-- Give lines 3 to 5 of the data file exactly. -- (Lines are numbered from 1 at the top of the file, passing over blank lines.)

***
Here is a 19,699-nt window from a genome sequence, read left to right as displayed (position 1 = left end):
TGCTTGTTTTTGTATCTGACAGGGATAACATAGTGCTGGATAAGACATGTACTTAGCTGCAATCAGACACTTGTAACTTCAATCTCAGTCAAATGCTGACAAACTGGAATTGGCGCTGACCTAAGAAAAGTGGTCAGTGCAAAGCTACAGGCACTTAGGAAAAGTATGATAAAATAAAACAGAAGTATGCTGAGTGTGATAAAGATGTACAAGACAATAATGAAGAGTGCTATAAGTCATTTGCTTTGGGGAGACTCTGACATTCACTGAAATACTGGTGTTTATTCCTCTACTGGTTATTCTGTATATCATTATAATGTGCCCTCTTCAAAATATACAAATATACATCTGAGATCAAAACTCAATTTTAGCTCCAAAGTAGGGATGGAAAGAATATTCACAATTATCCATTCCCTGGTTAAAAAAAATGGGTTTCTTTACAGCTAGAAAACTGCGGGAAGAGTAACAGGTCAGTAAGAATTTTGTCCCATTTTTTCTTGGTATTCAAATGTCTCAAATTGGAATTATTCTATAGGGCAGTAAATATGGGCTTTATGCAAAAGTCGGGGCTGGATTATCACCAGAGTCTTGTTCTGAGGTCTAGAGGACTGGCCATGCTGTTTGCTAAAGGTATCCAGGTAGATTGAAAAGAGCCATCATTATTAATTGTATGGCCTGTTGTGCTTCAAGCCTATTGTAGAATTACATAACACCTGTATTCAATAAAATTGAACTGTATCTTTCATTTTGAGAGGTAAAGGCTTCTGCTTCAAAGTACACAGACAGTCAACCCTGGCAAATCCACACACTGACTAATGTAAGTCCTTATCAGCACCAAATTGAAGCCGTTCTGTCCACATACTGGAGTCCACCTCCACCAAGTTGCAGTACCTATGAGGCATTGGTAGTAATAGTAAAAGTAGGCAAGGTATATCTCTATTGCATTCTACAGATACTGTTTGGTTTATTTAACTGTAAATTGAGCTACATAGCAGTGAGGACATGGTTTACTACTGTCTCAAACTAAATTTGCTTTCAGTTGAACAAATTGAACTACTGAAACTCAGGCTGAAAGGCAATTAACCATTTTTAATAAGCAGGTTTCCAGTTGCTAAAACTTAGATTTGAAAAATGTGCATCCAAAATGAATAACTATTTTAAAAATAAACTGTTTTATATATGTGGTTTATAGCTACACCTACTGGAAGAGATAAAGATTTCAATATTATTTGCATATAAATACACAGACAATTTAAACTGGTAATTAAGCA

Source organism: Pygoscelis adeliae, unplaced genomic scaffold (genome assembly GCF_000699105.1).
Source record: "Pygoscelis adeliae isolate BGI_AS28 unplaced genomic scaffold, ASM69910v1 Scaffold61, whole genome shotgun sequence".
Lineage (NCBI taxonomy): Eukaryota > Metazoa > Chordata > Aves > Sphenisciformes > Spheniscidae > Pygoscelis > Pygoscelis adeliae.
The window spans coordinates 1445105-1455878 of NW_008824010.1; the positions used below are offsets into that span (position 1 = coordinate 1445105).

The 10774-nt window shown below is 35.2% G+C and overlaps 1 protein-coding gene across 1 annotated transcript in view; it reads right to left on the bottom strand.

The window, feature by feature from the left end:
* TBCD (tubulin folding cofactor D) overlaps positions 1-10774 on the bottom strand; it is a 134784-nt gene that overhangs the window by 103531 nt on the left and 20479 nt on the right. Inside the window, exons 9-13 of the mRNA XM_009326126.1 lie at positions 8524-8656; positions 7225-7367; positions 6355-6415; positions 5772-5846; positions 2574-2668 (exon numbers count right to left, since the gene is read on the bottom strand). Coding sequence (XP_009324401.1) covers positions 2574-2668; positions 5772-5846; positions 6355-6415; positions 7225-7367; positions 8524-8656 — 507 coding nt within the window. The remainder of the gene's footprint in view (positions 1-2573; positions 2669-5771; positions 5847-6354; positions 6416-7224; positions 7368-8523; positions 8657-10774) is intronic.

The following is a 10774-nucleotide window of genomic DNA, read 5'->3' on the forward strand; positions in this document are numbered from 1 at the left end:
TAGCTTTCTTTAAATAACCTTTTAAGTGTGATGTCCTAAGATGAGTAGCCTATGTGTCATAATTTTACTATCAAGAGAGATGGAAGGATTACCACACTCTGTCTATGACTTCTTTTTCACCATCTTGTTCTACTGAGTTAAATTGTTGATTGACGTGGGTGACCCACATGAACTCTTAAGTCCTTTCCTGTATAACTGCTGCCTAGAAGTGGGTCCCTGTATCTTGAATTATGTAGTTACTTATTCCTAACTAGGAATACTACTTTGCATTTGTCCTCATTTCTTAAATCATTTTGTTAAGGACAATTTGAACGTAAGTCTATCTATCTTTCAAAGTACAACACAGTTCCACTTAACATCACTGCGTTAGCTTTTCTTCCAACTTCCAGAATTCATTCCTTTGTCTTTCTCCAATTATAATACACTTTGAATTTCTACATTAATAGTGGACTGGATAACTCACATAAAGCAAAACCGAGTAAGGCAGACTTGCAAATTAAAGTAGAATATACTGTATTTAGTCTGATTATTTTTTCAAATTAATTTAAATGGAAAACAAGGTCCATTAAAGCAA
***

Source organism: Pygoscelis adeliae, unplaced genomic scaffold (genome assembly GCF_000699105.1).
Source record: "Pygoscelis adeliae isolate BGI_AS28 unplaced genomic scaffold, ASM69910v1 Scaffold61, whole genome shotgun sequence".
Lineage (NCBI taxonomy): Eukaryota > Metazoa > Chordata > Aves > Sphenisciformes > Spheniscidae > Pygoscelis > Pygoscelis adeliae.